Monday, July 4, 2011


The other day, we had about seven or eight kids galumphing around our house. They organized themselves into a game of sardines. I was milling around, probably performing some mundane household chore, and ran into them often throughout their play. Sarah (I will use aliases to protect their identities) hid in Dobradishu's bunk bed. It took a while, but, one by one, they all found her and celebrated and moved on to the next round. It was the perfect picture of childlike innocence in recreation.

A few rounds down the line, however, I realized that things were changing. Whenever I passed a kid, he or she would stop me and whisper fiercely, "Have you seen Jimmy?" I turned them all away. Jimmy hid downstairs beneath the sewing table and wasn't hard for me to see, but I didn't want to ruin anyone's fun by taking sides.

Dobradishu and Vivian van Luno (I like this whole alias thing) bumped into each other in the entry in the midst of this round. Dobradishu put her hands on Vivian van Luno's shoulders. "Do you know where Jimmy is?" she asked, starting intently in Vivian's eyes. "No," she answered very seriously. Dobradishu considered her suspiciously. Vivian offered her hand. "Best friend handshake swear." They performed their ceremony solemnly and parted without another word.

My work moved me downstairs near Jimmy's chosen lair. It surprised me to see that no one else was hiding with him. He was grinning widely, sitting silently and contently, surrounded by scrap fabric. I noticed that The Emperor of Terrible Damage was curiously flitting around the room, apparently searching but always orbiting Jimmy's hiding spot. When Sarah, Vivian van Luno, Poe and le Marquis de St. Cyr began scavenging the basement, The Emperor of Terrible Damage assured them that Jimmy wasn't anywhere around there and encouraged them to search elsewhere. Dobradishu, catching sight of the top of Jimmy's head, confirmed Emperor of Terrible Damage's statement and began to shepherd the rest upstairs.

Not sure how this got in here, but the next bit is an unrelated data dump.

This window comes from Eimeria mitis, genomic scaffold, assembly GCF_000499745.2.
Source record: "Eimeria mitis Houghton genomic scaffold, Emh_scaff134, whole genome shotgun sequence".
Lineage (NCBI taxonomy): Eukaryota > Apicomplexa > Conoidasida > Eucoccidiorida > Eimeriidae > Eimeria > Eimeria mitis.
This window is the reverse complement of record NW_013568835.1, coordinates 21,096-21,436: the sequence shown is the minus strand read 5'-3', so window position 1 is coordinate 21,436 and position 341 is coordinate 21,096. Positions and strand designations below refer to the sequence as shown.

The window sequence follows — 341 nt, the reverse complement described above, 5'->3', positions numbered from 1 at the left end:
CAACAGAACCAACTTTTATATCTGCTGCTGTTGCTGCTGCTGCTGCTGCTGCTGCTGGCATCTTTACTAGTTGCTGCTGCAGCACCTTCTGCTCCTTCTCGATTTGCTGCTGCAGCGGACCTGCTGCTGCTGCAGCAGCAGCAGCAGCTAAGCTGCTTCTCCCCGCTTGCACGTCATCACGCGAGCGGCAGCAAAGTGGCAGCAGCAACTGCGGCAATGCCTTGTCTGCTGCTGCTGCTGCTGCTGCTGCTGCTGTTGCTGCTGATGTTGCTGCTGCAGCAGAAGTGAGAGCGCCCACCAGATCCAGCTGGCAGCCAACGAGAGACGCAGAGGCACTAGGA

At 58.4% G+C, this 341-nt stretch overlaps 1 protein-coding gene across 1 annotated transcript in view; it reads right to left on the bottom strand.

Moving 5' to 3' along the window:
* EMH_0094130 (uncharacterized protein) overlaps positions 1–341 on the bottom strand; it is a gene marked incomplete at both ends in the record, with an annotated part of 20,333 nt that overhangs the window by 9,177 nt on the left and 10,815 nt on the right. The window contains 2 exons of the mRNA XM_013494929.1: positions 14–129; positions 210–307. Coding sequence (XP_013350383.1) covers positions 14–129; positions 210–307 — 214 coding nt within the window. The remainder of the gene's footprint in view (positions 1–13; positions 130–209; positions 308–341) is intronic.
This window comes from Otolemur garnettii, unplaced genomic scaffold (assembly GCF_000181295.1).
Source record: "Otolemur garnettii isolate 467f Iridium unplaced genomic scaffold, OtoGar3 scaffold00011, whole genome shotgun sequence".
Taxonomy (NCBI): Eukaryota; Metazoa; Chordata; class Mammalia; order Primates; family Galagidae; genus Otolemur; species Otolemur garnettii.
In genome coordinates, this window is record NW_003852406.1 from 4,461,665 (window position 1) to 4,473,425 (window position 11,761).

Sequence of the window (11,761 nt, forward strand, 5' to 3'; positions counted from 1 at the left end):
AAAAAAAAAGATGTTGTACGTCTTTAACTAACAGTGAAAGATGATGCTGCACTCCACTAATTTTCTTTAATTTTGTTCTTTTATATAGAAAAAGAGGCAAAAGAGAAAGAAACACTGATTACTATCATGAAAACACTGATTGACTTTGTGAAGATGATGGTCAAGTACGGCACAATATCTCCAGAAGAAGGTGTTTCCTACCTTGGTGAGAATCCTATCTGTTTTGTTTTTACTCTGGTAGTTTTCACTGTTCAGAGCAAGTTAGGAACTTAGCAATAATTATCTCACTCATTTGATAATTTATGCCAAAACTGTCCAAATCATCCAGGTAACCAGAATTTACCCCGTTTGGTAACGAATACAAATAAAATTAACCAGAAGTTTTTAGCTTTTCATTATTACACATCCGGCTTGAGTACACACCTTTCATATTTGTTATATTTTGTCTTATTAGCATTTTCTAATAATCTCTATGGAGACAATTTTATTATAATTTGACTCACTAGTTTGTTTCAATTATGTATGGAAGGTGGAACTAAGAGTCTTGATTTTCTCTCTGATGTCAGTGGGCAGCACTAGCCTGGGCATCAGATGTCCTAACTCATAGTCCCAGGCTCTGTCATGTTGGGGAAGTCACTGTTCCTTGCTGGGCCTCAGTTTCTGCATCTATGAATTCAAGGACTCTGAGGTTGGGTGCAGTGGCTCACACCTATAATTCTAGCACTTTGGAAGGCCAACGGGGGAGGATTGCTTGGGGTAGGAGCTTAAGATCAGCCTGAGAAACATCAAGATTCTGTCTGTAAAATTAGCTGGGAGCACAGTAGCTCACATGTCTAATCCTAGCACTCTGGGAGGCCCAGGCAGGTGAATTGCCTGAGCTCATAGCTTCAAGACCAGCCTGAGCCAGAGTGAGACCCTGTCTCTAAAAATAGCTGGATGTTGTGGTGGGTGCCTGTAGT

After about fifteen minutes of this tomfoolery, it became apparent that every single player in the game knew exactly where Jimmy was and, instead of hiding with him as tradition demands, they were employing every tactic they knew to deceive one another into looking somewhere else. EVERY single one knew where he was. And he remained alone, crouching under the table and grinning silently to himself. It was quite a curious impasse.

The game broke up after everyone realized the vicious cycle that was circling, someone suggested they should play somewhere else, and the house was very soon quiet. My thoughts were left to ricochet off the walls of vacant rooms and make frustrated echos.

Are those kids just at the age (they were all between six and eleven, I think) when they take more stock in winning than completing the game? Does everyone go through this transition from innocence to playful deception? Does that harmless deceit inevitably develop into what we know as "the natural man"? All that seriousness in the game startled me. It was the real deal. They were intent on being the only ones who won.

I have no conclusion to this post because I do not want to conclude either that the world is losing its innocence or that innocence is unfailingly lost with each generation. I open this up to your perspectives and comments, good readers. Give me peace of mind.

1 comment:

  1. The Marquis de St. Cyr is my favorite blog-codename I have ever, ever heard. Ever. I started out using them, but now only do it for fun. I figure everyone who knows me knows all the people I talk about, and those who don't don't care. I just leave out last names, is all. Also, I love the little kids at your house.